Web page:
- Truck drivers with a strong mechanical aptitude, capable of understanding the inner workings of the various mechanical systems and components are far more likely to take preventative action.
- Understanding and knowing the vehicle, its systems and the limitations of those systems and pre-empting challenges and dangers before they manifest.
- Attention to the load on the truck, the condition of the truck and the tyres and ensuring that they are not worn or damaged and are operated with the correct pressure.
- The ability to adjust speed to the conditions of the road conditions, the angle of the road and also the sharpness of the curves.
- Truck drivers must know the risks of fatigue, identify the signs of driver fatigue and ensure physical fitness, alertness and concentration in challenging conditions.
- Mental alertness must be up at all times as the driver will be winding through the mountain pass and will have a lot of blind corners and also bush and trees where anything could come out, especially at night and in fog, mist or rain.
- Aside from preventing crashes, it is also important for the truck driver to understand how to maximise fuel saving driver techniques.
What are the major difficulties when driving in the mountains and mountain passes?
- When driving up the mountain
- Knowing the original condition of the vehicle, avoiding overloading, knowing the limitations of the vehicle (engine power, etc) and what the vehicle will and can or will and cannot do.
- Negotiating the traffic on inclines so as to not break your momentum, changing gears at the correct time.
- To avoid stopping with a full load on a steep incline.
- Not to labour and overheat the engine and manage good green band driving in a fuel-saving manner.
- As the truck will not be able to maintain a good speed and will be driving slow there will be a lot of pressure from the drivers of vehicles behind that will lose patience and attempt dangerous actions by overtaking or flashing lights for the truck driver to try move over.
- The driver should not be pressurised into giving safety away.
- Using the gears effectively and selecting the correct gear for speed to the climb.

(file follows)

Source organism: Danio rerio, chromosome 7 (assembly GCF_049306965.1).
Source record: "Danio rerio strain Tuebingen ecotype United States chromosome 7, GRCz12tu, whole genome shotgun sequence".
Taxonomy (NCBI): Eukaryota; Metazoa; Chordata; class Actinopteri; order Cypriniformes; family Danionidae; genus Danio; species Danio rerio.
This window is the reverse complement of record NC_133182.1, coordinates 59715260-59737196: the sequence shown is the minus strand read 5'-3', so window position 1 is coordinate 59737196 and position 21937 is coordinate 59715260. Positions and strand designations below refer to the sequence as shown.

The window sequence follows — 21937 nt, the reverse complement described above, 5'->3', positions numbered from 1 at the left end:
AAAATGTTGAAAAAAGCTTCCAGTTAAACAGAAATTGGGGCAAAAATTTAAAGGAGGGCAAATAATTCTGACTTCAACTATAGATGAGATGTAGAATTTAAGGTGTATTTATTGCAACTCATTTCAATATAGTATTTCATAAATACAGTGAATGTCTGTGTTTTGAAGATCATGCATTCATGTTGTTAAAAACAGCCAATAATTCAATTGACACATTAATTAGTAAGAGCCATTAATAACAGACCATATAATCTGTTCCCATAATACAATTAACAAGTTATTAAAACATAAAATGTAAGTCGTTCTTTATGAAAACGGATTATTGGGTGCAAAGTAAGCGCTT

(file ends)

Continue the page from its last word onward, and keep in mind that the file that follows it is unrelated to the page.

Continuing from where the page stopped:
- Driving in a fuel-saving manner.
- When driving down the mountain
- Selecting the correct gear, controlling the speed and maintaining a low enough speed.
- Controlling your speed before you descend so that you can turn and stop safely at any time.
- Being patient (not rushing) and remembering that trucks are not light motor vehicles – no matter how much they drive like one!
- When going down the hill the driver must make use of the safety features and auxiliary braking components that will assist the truck to maintain the correct speed for the descent.
- The driver must not think that because it took longer to get up the hill that he can make up time going down the hill.
How important is driver experience in these conditions and can the necessary skills be “taught” to the lesser experienced truck driver – how could this be done?
- Extremely important. A driver with no experience negotiating very steep up- or down-grades can easily miscalculate the potential risk and become “trapped” on the wrong side of those decisions.
- Experience is the single most important skill for survival in the mountains. Mentorship coupled with a theoretical background is the most effective method to transfer this skill to ‘new’ drivers.
- To teach less experienced drivers the skills required for handling treacherous roads immediately opens the debate on so-called “driving qualification.” Driving tests are typically designed to ensure that the driver complies with the minimum standard required for him (or her) to “operate a commercial vehicle.”
- There are no intellectual risk-avoidance or emergency procedures components in traditional driver training.
- Recommended also that once the driver has obtained his licence, to have him start off with local trips for a certain period and gradually move the driver to do longer trips. The more you drive the more experience you will gain. Very important to also let the driver do advanced driver training courses so that he learns a higher skill of driving.